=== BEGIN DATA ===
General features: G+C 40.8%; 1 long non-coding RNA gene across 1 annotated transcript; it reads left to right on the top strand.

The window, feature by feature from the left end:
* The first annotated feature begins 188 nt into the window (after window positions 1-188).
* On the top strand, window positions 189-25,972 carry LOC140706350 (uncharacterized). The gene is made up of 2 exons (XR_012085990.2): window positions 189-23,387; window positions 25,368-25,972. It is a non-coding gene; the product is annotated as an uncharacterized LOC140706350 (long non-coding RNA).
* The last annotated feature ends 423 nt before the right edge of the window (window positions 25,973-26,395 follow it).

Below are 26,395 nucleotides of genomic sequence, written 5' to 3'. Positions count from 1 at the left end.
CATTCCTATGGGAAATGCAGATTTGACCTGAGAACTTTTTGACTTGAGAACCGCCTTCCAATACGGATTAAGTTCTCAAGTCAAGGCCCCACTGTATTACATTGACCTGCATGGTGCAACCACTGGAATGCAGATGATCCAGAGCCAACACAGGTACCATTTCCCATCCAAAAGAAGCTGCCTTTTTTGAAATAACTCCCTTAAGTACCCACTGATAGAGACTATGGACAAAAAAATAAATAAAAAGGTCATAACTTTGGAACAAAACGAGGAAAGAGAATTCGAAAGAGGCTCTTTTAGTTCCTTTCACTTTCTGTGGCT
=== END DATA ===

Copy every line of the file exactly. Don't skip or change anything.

General features: G+C 40.8%; 1 long non-coding RNA gene across 1 annotated transcript; it reads left to right on the top strand.

The window, feature by feature from the left end:
* The first annotated feature begins 188 nt into the window (after window positions 1-188).
* On the top strand, window positions 189-25,972 carry LOC140706350 (uncharacterized). The gene is made up of 2 exons (XR_012085990.2): window positions 189-23,387; window positions 25,368-25,972. It is a non-coding gene; the product is annotated as an uncharacterized LOC140706350 (long non-coding RNA).
* The last annotated feature ends 423 nt before the right edge of the window (window positions 25,973-26,395 follow it).

Below are 26,395 nucleotides of genomic sequence, written 5' to 3'. Positions count from 1 at the left end.
CATTCCTATGGGAAATGCAGATTTGACCTGAGAACTTTTTGACTTGAGAACCGCCTTCCAATACGGATTAAGTTCTCAAGTCAAGGCCCCACTGTATTACATTGACCTGCATGGTGCAACCACTGGAATGCAGATGATCCAGAGCCAACACAGGTACCATTTCCCATCCAAAAGAAGCTGCCTTTTTTGAAATAACTCCCTTAAGTACCCACTGATAGAGACTATGGACAAAAAAATAAATAAAAAGGTCATAACTTTGGAACAAAACGAGGAAAGAGAATTCGAAAGAGGCTCTTTTAGTTCCTTTCACTTTCTGTGGCT